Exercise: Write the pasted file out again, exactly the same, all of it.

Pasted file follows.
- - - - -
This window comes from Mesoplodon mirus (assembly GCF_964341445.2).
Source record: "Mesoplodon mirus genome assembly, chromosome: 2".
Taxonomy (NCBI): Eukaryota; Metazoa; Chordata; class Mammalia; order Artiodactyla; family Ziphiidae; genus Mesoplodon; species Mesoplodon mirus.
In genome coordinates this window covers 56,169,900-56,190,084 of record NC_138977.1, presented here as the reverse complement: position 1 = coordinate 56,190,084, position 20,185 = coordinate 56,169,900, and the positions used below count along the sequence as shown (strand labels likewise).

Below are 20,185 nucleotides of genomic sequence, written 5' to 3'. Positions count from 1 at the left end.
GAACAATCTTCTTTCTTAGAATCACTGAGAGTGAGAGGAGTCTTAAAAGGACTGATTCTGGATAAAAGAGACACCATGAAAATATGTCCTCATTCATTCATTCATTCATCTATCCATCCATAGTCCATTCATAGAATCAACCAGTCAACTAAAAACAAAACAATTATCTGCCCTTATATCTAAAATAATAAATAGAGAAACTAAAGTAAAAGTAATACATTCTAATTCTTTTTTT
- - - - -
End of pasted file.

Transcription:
This window comes from Mesoplodon mirus (assembly GCF_964341445.2).
Source record: "Mesoplodon mirus genome assembly, chromosome: 2".
Taxonomy (NCBI): Eukaryota; Metazoa; Chordata; class Mammalia; order Artiodactyla; family Ziphiidae; genus Mesoplodon; species Mesoplodon mirus.
In genome coordinates this window covers 56,169,900-56,190,084 of record NC_138977.1, presented here as the reverse complement: position 1 = coordinate 56,190,084, position 20,185 = coordinate 56,169,900, and the positions used below count along the sequence as shown (strand labels likewise).

Below are 20,185 nucleotides of genomic sequence, written 5' to 3'. Positions count from 1 at the left end.
GAACAATCTTCTTTCTTAGAATCACTGAGAGTGAGAGGAGTCTTAAAAGGACTGATTCTGGATAAAAGAGACACCATGAAAATATGTCCTCATTCATTCATTCATTCATCTATCCATCCATAGTCCATTCATAGAATCAACCAGTCAACTAAAAACAAAACAATTATCTGCCCTTATATCTAAAATAATAAATAGAGAAACTAAAGTAAAAGTAATACATTCTAATTCTTTTTTT